Technically, there is no difference whatsoever between a mortgage for an employed individual and one for a self-employed one. The distinction lies in how each applicant is assessed by a mortgage company and what they have to do in order to prove they can afford the repayments on the amount they want to borrow. This is why, if you are self-employed, you may well have heard horror stories about the impossible obstacles you will need to overcome in order to obtain a mortgage. However, do not despair. While it is true that obtaining a mortgage as a self-employed individual is rarely as straightforward as it can be for someone in employment, it is not impossible provided you know how to negotiate the situation to your best advantage. Before beginning the process, it is sensible to have a good idea of how much you want to borrow and over what term. This means having a rough idea of the sort of property you are looking for, local sold property prices and the current state of the market.
First things first: are you really self-employed?
Most lending institutions regard someone as self-employed if they own at least 25 per cent of a business. If this is you, you can be fairly certain you will need to clear the extra hurdles placed in the way of self-employed mortgage applicants.
What will a lender want to see from a self-employed applicant?
There are few hard and fast rules, but most lenders are willing to offer mortgages to self-employed individuals who have been trading for a minimum of three years and who also have at least two years of self-assessment forms or accounts to evidence this. It may be possible to find a lender who is willing to consider someone who has only one year of trading accounts plus projected future income, but such a lender is likely not to offer the most competitive interest rates. At the other end of the scale, some lenders may require would-be borrowers to provide a prediction of future contracts or clients. As with a mortgage for an employed individual, deposit size and the credit rating that is required will vary from lender to lender, making it important to cast around to ensure you secure the best possible deal.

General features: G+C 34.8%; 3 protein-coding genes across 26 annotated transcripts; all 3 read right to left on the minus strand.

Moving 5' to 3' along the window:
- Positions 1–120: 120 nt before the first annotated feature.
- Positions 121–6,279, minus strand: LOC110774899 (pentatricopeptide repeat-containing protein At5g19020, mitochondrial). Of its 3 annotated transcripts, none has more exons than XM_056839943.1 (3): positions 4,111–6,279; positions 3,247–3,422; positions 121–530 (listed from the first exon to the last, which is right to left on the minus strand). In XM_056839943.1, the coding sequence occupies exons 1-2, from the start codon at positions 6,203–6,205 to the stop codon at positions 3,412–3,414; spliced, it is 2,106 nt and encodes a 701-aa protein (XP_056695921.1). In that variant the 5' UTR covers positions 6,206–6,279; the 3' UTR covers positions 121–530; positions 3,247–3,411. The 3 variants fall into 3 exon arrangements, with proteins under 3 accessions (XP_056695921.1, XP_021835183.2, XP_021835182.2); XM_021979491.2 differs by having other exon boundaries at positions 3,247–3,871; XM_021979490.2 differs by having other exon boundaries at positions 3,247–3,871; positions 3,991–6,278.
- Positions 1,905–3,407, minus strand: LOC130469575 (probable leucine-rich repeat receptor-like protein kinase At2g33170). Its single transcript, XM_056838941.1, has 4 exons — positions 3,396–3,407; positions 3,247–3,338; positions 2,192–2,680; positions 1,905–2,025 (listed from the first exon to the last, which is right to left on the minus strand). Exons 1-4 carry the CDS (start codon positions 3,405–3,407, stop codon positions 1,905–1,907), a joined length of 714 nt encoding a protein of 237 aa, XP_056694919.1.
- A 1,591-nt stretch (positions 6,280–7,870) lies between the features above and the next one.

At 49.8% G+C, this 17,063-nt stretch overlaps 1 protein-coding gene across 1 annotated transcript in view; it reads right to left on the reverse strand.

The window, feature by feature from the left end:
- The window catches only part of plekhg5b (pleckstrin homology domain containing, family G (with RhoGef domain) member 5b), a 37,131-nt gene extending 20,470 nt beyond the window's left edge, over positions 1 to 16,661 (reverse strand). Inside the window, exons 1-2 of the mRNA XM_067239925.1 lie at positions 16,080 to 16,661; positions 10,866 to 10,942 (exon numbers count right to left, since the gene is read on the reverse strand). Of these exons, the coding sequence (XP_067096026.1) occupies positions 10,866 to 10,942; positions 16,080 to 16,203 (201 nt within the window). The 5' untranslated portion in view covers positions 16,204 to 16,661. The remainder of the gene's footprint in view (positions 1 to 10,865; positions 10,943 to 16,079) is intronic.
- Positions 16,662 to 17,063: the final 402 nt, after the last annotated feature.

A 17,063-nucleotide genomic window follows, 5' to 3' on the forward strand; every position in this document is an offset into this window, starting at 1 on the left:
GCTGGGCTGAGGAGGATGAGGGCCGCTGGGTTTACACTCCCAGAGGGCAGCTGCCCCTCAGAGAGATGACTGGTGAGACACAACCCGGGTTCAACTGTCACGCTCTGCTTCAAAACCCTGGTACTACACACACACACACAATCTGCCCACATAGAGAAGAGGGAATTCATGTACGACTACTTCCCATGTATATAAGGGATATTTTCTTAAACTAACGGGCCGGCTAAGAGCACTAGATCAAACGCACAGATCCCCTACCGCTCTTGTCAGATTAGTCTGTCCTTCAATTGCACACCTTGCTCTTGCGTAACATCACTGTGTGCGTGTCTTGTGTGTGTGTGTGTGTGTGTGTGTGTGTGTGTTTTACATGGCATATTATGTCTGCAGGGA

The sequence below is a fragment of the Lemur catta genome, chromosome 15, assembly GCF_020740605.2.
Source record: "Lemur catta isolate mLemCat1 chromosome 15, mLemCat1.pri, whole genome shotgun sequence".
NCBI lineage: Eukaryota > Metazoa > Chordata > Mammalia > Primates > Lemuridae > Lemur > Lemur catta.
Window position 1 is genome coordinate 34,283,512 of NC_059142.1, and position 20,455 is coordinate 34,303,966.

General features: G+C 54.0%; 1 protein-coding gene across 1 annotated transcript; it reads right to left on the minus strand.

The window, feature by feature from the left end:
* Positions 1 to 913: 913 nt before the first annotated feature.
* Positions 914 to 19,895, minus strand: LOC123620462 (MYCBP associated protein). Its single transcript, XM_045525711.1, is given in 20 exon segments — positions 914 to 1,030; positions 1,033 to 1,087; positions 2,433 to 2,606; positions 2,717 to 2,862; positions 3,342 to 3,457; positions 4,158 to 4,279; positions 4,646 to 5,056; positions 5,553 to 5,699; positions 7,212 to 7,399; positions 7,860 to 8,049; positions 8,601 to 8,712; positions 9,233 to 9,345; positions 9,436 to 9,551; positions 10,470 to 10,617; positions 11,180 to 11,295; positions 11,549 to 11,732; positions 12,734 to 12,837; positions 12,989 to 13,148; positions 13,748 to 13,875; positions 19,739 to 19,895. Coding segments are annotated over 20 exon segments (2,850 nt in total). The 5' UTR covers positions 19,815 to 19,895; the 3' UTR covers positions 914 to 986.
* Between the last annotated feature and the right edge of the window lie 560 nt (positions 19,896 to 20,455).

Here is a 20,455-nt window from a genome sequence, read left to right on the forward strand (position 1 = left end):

Proving your income as a self-employed mortgage applicant
The requirement to prove your income in order to assure a lender that you can afford to make repayments is not an obligation imposed only on the self-employed. Employed individuals must also prove their income but, thanks to PAYE and regular standing orders into a bank account, this tends to be easier. A self-employed person may need to gather more paperwork in order to amass sufficient evidence. This is particularly so for anyone whose income is irregular or spiky - for example, someone who tends to take the majority of their earnings over the Christmas period or high summer. In the case of spiky, uneven or irregular incomes, a self-employed mortgage applicant should expect a lending institution to take an even closer interest in their spending patterns over a longer period of time than might otherwise have been the case.
What about self-certification mortgages?